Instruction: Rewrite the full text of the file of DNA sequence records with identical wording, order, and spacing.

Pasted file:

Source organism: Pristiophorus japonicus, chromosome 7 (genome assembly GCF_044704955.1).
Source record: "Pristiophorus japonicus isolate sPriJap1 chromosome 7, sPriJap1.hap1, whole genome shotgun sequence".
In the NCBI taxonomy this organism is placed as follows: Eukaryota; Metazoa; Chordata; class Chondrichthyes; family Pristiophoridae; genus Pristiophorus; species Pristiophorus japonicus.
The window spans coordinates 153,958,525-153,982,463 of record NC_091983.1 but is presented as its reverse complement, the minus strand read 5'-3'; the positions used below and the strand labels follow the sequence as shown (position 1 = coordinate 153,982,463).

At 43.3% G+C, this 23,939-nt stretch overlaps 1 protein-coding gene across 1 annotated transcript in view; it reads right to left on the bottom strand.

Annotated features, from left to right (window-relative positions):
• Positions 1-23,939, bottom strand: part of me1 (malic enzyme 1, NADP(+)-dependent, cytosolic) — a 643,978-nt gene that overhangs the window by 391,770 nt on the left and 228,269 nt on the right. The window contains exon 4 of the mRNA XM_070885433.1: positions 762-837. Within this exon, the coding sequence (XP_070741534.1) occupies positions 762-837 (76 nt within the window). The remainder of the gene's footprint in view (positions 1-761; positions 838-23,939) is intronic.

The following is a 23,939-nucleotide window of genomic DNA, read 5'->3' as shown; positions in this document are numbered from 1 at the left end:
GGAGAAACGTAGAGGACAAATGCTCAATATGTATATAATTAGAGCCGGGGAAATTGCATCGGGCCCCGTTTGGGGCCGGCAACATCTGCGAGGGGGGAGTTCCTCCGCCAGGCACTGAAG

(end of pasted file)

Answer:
Source organism: Pristiophorus japonicus, chromosome 7 (genome assembly GCF_044704955.1).
Source record: "Pristiophorus japonicus isolate sPriJap1 chromosome 7, sPriJap1.hap1, whole genome shotgun sequence".
In the NCBI taxonomy this organism is placed as follows: Eukaryota; Metazoa; Chordata; class Chondrichthyes; family Pristiophoridae; genus Pristiophorus; species Pristiophorus japonicus.
The window spans coordinates 153,958,525-153,982,463 of record NC_091983.1 but is presented as its reverse complement, the minus strand read 5'-3'; the positions used below and the strand labels follow the sequence as shown (position 1 = coordinate 153,982,463).

At 43.3% G+C, this 23,939-nt stretch overlaps 1 protein-coding gene across 1 annotated transcript in view; it reads right to left on the bottom strand.

Annotated features, from left to right (window-relative positions):
• Positions 1-23,939, bottom strand: part of me1 (malic enzyme 1, NADP(+)-dependent, cytosolic) — a 643,978-nt gene that overhangs the window by 391,770 nt on the left and 228,269 nt on the right. The window contains exon 4 of the mRNA XM_070885433.1: positions 762-837. Within this exon, the coding sequence (XP_070741534.1) occupies positions 762-837 (76 nt within the window). The remainder of the gene's footprint in view (positions 1-761; positions 838-23,939) is intronic.

The following is a 23,939-nucleotide window of genomic DNA, read 5'->3' as shown; positions in this document are numbered from 1 at the left end:
GGAGAAACGTAGAGGACAAATGCTCAATATGTATATAATTAGAGCCGGGGAAATTGCATCGGGCCCCGTTTGGGGCCGGCAACATCTGCGAGGGGGGAGTTCCTCCGCCAGGCACTGAAG